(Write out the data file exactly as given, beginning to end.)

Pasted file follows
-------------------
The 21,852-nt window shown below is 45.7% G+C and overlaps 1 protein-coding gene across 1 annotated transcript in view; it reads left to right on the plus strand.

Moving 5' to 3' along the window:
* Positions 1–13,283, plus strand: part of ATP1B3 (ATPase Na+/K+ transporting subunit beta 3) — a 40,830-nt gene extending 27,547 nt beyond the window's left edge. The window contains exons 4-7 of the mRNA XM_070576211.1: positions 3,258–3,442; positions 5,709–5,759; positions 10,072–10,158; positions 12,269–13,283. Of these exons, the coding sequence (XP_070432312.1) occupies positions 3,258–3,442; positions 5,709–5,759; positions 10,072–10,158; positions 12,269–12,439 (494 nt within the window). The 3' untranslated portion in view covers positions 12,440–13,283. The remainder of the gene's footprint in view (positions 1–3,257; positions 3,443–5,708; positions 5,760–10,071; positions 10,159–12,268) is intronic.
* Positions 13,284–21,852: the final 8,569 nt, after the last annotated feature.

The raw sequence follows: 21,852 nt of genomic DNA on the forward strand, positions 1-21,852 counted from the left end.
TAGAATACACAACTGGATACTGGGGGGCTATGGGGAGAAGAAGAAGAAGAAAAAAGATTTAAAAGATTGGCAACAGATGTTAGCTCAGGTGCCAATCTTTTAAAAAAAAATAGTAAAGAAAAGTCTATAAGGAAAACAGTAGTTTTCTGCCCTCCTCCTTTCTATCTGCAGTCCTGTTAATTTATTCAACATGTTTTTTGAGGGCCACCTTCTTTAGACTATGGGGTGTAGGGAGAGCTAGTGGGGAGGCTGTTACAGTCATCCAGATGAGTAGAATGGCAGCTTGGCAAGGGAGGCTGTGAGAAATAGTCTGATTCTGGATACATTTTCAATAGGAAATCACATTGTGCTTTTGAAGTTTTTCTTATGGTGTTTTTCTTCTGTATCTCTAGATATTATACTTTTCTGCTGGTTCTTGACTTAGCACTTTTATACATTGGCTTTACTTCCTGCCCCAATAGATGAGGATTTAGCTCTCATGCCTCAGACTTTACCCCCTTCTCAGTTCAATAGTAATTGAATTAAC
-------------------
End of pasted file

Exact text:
The 21,852-nt window shown below is 45.7% G+C and overlaps 1 protein-coding gene across 1 annotated transcript in view; it reads left to right on the plus strand.

Moving 5' to 3' along the window:
* Positions 1–13,283, plus strand: part of ATP1B3 (ATPase Na+/K+ transporting subunit beta 3) — a 40,830-nt gene extending 27,547 nt beyond the window's left edge. The window contains exons 4-7 of the mRNA XM_070576211.1: positions 3,258–3,442; positions 5,709–5,759; positions 10,072–10,158; positions 12,269–13,283. Of these exons, the coding sequence (XP_070432312.1) occupies positions 3,258–3,442; positions 5,709–5,759; positions 10,072–10,158; positions 12,269–12,439 (494 nt within the window). The 3' untranslated portion in view covers positions 12,440–13,283. The remainder of the gene's footprint in view (positions 1–3,257; positions 3,443–5,708; positions 5,760–10,071; positions 10,159–12,268) is intronic.
* Positions 13,284–21,852: the final 8,569 nt, after the last annotated feature.

The raw sequence follows: 21,852 nt of genomic DNA on the forward strand, positions 1-21,852 counted from the left end.
TAGAATACACAACTGGATACTGGGGGGCTATGGGGAGAAGAAGAAGAAGAAAAAAGATTTAAAAGATTGGCAACAGATGTTAGCTCAGGTGCCAATCTTTTAAAAAAAAATAGTAAAGAAAAGTCTATAAGGAAAACAGTAGTTTTCTGCCCTCCTCCTTTCTATCTGCAGTCCTGTTAATTTATTCAACATGTTTTTTGAGGGCCACCTTCTTTAGACTATGGGGTGTAGGGAGAGCTAGTGGGGAGGCTGTTACAGTCATCCAGATGAGTAGAATGGCAGCTTGGCAAGGGAGGCTGTGAGAAATAGTCTGATTCTGGATACATTTTCAATAGGAAATCACATTGTGCTTTTGAAGTTTTTCTTATGGTGTTTTTCTTCTGTATCTCTAGATATTATACTTTTCTGCTGGTTCTTGACTTAGCACTTTTATACATTGGCTTTACTTCCTGCCCCAATAGATGAGGATTTAGCTCTCATGCCTCAGACTTTACCCCCTTCTCAGTTCAATAGTAATTGAATTAAC